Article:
Vinyl Revival, First Post in 2 years

Two years. It has been two years since I demoed the Cave, two years since my last big art project, and two years as the official Executive Director of Gallery 263. The gallery is still standing, and here I am participating in another residency.

This residency is quite different from the Cave. It is much shorter and there are four of us working on separate projects in the space. So far, I have spent the time prepping for a new body of work, a series of paintings of contemporary musicians. The premise of the series is the resurgence of vinyl. I find it really interesting and romantic that vinyl has come back into fashion. Back when it first came out, you had to be picked up by a record label to put out a full length album, at least for it to be a successful distribution and for most to afford it. Now I find that we have come full circle. People can and do produce full length albums on their own, but for the majority, artists won't put out a vinyl record without the backing of a label. In an age where the future looked to be a series of single downloads, I find it refreshing that a large population are buying and producing this product that propels against that. They are interested in sound quality, and experiencing or creating a record as a whole.

From there I found my scale: 12" x 12", two panel paintings (front and back), emulating a vinyl record cover. The front will be a portrait of the artist in his/her personal space. This is a private look into the performer as a person. I'm thinking bedrooms, studio spaces, living rooms--a space that is a reflection of the artist. The back side or second panel will be the same space, but without the artist. I'm interested in how spaces can be stand-ins for people and excited to demonstrate that with this series.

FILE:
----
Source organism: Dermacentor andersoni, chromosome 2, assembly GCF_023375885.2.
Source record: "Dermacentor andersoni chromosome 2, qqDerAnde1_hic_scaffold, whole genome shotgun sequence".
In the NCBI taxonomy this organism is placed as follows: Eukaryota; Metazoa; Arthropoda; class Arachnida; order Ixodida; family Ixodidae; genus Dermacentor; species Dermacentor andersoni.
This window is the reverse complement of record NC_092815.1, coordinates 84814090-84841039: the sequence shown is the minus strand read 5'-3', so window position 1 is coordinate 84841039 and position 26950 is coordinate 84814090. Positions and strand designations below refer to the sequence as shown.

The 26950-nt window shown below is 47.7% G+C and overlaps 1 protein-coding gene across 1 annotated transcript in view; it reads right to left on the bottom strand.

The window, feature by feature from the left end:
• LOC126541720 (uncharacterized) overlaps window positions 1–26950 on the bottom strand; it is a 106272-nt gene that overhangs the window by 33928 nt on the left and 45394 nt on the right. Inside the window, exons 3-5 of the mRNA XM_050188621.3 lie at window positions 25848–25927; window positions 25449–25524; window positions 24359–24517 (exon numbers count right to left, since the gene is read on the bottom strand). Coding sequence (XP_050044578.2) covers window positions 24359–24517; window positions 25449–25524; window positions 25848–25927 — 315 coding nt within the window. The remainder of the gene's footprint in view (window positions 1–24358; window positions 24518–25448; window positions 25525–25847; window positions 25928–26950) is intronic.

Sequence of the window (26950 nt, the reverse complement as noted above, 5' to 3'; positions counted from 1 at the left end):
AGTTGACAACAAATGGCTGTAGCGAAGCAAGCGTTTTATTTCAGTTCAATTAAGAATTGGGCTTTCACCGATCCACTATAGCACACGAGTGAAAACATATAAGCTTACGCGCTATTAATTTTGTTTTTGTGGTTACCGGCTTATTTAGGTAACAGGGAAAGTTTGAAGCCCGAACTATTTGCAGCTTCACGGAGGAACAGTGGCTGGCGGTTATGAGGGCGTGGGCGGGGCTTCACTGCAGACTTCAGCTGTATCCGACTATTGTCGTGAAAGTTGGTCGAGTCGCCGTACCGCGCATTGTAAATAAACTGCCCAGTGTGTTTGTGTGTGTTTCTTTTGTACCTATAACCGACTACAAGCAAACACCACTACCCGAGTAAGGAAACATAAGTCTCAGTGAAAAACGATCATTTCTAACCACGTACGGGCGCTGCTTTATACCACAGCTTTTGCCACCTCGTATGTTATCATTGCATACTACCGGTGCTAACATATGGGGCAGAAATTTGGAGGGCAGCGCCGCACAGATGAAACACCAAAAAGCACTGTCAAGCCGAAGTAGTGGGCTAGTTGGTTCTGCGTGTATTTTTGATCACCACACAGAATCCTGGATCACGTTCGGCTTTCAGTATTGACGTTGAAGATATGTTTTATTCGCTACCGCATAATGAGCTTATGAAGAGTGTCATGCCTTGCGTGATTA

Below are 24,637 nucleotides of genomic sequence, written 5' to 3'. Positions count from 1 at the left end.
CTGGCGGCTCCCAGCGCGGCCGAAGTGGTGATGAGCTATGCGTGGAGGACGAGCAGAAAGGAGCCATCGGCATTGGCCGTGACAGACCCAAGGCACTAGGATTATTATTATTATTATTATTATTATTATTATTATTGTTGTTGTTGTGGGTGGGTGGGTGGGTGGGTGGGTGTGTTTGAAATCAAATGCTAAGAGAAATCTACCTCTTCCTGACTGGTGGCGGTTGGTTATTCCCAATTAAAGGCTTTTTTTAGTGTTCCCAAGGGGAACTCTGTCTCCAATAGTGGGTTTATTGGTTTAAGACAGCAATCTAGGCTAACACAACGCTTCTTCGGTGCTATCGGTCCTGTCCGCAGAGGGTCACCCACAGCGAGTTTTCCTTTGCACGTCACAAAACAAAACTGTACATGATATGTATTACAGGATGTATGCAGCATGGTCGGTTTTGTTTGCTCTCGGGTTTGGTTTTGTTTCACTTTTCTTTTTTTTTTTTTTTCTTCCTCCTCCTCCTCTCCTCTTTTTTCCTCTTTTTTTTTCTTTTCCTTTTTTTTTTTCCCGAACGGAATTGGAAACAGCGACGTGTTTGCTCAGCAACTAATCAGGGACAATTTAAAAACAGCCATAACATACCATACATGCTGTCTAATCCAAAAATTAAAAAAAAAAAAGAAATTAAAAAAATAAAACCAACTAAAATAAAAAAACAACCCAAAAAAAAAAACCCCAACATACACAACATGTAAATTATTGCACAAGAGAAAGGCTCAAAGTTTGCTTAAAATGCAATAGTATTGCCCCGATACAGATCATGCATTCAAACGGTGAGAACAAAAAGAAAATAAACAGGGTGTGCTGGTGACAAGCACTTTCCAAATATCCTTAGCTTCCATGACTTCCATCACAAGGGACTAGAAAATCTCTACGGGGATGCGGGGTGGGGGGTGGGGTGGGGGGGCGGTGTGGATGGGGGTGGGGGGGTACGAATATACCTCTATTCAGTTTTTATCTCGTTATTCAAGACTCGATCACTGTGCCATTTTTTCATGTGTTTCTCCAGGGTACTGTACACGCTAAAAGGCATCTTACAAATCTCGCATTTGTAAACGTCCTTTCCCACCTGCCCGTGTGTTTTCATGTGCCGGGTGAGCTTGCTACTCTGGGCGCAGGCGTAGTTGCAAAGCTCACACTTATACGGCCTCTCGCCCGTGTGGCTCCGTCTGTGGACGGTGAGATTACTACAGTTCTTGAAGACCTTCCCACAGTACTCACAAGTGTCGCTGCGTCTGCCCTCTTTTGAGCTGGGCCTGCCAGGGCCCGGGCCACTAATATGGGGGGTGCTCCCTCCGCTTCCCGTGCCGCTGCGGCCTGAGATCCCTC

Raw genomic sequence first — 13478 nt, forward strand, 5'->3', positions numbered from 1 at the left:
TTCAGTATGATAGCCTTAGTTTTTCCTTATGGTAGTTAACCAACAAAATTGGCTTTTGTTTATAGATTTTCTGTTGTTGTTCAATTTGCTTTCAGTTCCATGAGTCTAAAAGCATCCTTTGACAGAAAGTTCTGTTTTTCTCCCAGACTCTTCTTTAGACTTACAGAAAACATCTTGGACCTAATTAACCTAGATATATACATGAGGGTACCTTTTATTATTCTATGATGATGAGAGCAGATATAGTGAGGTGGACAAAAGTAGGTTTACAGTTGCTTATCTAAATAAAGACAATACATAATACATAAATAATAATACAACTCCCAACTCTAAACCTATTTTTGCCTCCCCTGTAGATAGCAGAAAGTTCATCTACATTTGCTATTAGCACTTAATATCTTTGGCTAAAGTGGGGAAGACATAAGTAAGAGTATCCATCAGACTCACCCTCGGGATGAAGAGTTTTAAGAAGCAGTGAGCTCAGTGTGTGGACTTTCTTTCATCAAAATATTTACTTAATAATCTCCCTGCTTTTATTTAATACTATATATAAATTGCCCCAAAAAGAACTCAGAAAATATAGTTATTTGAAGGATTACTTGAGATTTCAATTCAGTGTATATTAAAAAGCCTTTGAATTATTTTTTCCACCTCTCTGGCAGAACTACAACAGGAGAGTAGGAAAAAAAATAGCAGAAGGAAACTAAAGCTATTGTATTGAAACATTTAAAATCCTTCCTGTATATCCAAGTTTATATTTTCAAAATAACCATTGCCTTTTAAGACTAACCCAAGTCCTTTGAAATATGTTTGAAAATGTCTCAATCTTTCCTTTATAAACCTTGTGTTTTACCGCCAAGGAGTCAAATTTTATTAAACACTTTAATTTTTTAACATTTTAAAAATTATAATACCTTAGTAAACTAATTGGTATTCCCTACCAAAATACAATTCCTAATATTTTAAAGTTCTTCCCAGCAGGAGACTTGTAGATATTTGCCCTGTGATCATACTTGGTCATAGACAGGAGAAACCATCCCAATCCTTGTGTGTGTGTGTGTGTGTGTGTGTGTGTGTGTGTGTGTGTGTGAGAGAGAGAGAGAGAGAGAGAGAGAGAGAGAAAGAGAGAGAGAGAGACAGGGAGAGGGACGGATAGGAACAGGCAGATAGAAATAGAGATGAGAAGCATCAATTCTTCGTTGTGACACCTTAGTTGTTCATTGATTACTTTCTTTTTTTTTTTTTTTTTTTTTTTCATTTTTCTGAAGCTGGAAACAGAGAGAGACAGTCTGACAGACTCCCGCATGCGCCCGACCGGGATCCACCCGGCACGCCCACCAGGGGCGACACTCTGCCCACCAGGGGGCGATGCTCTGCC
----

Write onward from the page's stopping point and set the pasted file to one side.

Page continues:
So far I have photographed 5 gentlemen.  Ladies are to come later this fall.  Below we have Dietrich Strause, Lyle Brewer, Mark Kilianski, Matthew Meyer and Zack Hickman.  I'm sharing some of my source material which I will use as reference for the paintings/drawings.  I will include a few notes about each man.

Dietrich is an awesome singer/songwriter in Boston.  He lives in JP as many artists do in this town.  I stopped by his place the week before the residency began.  He was making dinner when I got there, so we had a chance to catch up a bit first.  His kitchen is kind of amazing, so I took a few pictures while he cooked.  I especially love this one above.  I think the panel will be images from his room, but I plan to attempt a larger scale drawing set in the kitchen.  After dinner was cooked, we left it to cool and we went to his room.  Dietrich has this great minimalist aesthetic.  A bed, guitar, Rhodes keyboard, stack of albums and mounted deer head.  Amazing.

Lyle Brewer
Lyle is an extraordinary guitarist.  He lives in Arlington, just a few miles outside of Cambridge.  Until recently he was lead guitar in Ryan Montbleau's band.  He decided to step back to focus on his own music.  I went to his latest cd release last Monday at Passim.  The entire room sat captivated as Lyle played an hour of instrumental songs solo. Quiet while he played, and eruptive at the end of a song, not a small feat.  I went to Lyle's house 10 days ago.  Lyle is unique within this group because he is a father.  Lyle is married to another musician, Sarah Borges and their son Elliot is two years old.  The living room is very reflective of the family. The room over is the music room with a stack of instruments in the corner and walls decorated with album covers. Finally Lyle showed me the backyard which is where he said they all hangout.  It will be hard to decide which space to choose for Lyle's panels.